are traditional Czech pastries
. They're often filled
with some sort of fruit pie filling
or soft cheese
, and are alternately glazed
, or frosted
. Personally, sugar
ed ones are the best
. The ones I've had were somewhat like really fluffy doughnut bread
, but not quite
... they just had something undefineably Czech about them, I guess.
You can find great kolaches in north-central Texas. Personally, I like the town of West, Texas, because it's right on the way to Austin, and there are at least four reputable bakeries 50 yards from the interstate. I've heard that Caldwell, Texas is the place to go, though - they have to annual Kolache Festival. Nummy.
Here's a recipe that I've dredged up.
Combine 2 cups of milk, 2 teaspoons of salt, 4 tablespoons of Crisco and 4 tablespoons of sugar. Scald and set aside.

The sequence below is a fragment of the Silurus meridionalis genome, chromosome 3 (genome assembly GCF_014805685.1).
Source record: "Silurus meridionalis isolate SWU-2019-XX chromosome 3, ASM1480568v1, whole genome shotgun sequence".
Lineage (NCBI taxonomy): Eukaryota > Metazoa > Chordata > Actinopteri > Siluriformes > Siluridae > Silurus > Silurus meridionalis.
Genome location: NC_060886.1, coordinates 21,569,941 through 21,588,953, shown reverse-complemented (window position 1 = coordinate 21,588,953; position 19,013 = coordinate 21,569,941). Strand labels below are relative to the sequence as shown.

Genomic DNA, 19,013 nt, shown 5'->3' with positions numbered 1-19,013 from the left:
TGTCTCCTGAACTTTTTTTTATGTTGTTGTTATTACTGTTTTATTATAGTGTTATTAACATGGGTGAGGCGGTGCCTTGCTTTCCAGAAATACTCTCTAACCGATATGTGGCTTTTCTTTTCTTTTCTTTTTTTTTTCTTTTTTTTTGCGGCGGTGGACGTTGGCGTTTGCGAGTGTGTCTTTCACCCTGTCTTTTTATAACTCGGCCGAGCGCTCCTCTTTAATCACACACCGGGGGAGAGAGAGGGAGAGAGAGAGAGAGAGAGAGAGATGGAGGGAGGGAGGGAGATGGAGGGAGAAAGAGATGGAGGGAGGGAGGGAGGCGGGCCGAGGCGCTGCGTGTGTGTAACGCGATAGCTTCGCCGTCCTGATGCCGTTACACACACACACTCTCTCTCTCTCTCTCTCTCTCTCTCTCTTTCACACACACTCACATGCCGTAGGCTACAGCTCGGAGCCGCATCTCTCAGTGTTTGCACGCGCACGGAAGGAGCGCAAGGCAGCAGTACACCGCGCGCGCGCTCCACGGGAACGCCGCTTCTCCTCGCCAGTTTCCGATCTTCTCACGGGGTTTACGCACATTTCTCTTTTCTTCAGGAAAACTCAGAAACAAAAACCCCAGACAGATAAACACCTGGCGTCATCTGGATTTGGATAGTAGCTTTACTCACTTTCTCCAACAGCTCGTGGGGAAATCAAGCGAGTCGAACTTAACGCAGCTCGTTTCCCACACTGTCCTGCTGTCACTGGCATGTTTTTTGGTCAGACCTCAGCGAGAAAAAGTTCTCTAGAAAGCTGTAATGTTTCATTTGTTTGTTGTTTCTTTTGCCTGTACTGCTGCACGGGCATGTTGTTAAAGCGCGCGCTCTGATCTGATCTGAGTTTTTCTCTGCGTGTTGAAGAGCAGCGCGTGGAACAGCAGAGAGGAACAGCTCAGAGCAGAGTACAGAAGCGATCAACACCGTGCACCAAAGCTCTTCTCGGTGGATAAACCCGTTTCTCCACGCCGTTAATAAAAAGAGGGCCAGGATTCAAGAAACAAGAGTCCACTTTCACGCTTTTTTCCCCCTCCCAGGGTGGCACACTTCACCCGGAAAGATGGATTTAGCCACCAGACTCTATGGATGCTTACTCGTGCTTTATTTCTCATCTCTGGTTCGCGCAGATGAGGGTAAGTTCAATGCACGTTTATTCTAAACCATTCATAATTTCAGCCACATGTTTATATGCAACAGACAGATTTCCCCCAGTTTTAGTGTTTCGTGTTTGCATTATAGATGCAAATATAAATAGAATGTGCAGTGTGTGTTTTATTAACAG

Combine 1/2 cup warm water and 2 packages or 2 tablespoons of dry yeast. Set aside to dissolve.
After the yeast has totally dissolved, add the mixture to the milk from step 1 and drop in two eggs and 6-6 1/2 cups of flour.
Mix it all together, then work up the dough to a soft, smooth finish. Cover with a cloth and let it rise to about twice the bulk. This usually takes close to an hour. Then, work up the dough again. Cover with a cloth and let it rise a second time.
After it rises a second time, roll the dough out onto a flour-covered counter like you would biscuits. Then cut out circles 2 1/2 - 3 inches in diameter. Place the circles on a greased pan and make indentions in the center. Fill with filling, let rise, then bake at 350 for 15-20 minutes or until the kolaches have a light brown finish. Be careful to not bake them too long. Yields about 6 to 7 dozen.